News

Gabon Imposes Curfew After Violence Over Election Win by Son of Late President

Gabon's main oil hub of Port Gentil is under curfew after violence sparked by the announcement that Ali Ben Bongo, son of the country's long-time leader Omar Bongo, had been elected president.

Port Gentil is under a dusk-to-dawn curfew following a day of violence during which opposition demonstrators burned the French consulate and looted nearby shops. Prisoners in the port were broken out of jail.

The French Foreign Ministry says demonstrators attacked facilities owned by the French oil firm Total and the U.S. oil services company Schlumberger. The Foreign Ministry says there are no plans at present to evacuate French residents from Port Gentil, although all have been advised to remain in their homes.

Opponents of the ruling party rioted following the declaration that former Defense Minister Ali Ben Bongo won Sunday's presidential election.

Soldiers and opposition supporters clashed in the streets of the capital, Libreville. Politicians allied with opposition candidate Pierre Mamboundou say he was slightly injured in the unrest.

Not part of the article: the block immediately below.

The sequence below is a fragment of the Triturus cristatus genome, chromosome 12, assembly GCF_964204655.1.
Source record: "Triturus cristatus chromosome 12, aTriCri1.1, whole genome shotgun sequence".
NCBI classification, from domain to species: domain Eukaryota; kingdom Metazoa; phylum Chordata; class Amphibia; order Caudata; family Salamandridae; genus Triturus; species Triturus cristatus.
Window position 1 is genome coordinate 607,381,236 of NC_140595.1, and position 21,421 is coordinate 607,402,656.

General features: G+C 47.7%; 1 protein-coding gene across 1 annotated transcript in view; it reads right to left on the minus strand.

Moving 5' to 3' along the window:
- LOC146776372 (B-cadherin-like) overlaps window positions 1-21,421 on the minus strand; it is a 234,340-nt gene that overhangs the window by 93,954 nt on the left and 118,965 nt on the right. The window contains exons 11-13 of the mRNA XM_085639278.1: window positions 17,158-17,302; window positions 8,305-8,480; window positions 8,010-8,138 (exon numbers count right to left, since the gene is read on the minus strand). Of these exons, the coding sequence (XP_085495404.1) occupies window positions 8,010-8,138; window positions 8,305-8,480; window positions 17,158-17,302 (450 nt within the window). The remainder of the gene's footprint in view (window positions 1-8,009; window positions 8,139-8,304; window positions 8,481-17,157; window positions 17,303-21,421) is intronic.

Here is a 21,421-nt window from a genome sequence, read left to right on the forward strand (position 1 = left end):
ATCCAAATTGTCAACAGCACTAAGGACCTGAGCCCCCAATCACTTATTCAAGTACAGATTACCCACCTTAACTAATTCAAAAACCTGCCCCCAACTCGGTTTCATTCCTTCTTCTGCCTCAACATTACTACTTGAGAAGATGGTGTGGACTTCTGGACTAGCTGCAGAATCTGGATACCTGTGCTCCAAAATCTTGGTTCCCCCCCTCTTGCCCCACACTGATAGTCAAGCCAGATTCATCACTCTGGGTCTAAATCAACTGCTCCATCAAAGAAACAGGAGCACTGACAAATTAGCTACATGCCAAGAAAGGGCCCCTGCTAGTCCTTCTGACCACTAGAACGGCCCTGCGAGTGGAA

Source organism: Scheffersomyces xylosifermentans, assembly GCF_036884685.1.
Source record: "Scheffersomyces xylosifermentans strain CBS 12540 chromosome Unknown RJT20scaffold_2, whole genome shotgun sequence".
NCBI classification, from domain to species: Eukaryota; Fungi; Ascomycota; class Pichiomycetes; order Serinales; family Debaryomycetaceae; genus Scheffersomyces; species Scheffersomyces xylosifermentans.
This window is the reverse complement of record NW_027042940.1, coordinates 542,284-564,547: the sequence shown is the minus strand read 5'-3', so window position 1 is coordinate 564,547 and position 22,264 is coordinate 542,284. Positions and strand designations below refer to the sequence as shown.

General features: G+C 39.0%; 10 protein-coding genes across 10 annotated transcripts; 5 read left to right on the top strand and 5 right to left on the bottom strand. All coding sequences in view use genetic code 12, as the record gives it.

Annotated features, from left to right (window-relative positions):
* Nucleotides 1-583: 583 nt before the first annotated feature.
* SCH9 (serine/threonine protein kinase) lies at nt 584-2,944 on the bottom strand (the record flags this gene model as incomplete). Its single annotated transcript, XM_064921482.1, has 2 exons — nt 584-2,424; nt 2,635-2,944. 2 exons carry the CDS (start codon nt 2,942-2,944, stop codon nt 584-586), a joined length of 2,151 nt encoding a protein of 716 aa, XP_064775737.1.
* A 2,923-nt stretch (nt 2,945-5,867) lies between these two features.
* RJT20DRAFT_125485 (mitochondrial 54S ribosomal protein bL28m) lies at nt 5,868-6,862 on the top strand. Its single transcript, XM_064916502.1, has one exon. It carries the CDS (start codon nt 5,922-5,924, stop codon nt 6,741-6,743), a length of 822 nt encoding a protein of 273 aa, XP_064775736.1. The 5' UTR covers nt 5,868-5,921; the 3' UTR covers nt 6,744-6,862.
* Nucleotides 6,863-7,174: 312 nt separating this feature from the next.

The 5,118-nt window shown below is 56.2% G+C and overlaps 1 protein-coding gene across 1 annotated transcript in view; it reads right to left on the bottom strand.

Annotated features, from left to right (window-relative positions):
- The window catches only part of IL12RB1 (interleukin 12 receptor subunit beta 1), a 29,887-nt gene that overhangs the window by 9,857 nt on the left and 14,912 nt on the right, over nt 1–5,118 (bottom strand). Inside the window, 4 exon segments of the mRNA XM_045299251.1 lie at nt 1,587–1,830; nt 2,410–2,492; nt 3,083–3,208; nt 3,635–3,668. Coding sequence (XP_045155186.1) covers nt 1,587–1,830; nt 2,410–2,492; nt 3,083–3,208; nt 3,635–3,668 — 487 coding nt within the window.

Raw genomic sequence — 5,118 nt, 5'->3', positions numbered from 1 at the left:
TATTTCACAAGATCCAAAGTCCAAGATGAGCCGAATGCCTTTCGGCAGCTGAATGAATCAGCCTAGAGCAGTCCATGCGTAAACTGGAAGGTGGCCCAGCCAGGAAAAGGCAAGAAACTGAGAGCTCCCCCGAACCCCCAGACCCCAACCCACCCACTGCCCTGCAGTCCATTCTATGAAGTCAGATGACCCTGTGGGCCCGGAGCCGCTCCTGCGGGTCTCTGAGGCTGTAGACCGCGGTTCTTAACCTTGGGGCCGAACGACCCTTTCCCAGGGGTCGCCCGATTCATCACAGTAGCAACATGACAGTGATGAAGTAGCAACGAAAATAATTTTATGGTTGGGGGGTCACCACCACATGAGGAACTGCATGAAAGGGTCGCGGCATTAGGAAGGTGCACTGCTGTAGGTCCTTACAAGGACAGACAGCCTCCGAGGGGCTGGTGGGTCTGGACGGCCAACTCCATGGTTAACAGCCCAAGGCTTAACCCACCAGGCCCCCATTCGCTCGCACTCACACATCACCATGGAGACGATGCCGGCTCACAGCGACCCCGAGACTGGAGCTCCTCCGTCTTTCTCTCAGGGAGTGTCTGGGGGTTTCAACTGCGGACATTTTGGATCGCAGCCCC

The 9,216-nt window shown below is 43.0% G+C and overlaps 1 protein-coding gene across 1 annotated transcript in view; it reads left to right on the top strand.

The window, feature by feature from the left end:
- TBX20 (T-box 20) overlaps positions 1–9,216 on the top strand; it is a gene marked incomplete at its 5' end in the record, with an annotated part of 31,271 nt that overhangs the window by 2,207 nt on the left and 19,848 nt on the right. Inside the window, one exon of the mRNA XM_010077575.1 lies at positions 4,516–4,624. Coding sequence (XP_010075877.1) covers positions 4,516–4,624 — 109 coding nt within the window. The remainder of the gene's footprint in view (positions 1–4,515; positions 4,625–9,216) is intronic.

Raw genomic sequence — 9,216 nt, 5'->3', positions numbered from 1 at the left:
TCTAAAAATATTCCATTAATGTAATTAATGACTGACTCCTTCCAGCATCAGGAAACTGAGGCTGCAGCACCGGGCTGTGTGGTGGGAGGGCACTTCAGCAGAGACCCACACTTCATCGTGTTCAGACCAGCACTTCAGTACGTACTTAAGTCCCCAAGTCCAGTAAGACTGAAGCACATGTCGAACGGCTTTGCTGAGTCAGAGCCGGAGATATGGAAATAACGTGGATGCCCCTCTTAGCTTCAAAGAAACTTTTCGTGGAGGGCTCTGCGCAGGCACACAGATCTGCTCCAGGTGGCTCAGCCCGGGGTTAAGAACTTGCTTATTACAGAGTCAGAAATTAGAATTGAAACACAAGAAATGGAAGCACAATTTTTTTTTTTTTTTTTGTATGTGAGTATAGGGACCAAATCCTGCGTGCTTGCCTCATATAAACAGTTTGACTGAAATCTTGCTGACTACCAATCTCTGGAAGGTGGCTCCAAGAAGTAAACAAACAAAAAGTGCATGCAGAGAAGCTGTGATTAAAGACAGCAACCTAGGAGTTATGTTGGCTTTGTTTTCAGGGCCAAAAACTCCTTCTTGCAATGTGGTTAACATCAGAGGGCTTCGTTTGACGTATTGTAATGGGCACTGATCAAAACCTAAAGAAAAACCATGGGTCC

The violence follows days of delays in announcing final results of the vote because the electoral commission was split over its authority to investigate returns from nearly 3,000 polling stations

During that delay, all of the three leading candidates declared themselves the winner.

But when Interior Minister Jean Francois Ndongou announced the results on live television on Thursday, victory went to Mr. Bongo.

Ndongou says Mr. Bongo won nearly 42 percent of Sunday's vote. Mamboundou and former Interior Minister Andre Mba Obame each won more than 25 percent. That makes the ruling party candidate the winner because Gabon does not hold a run-off election if no candidate wins more than half of the ballots cast.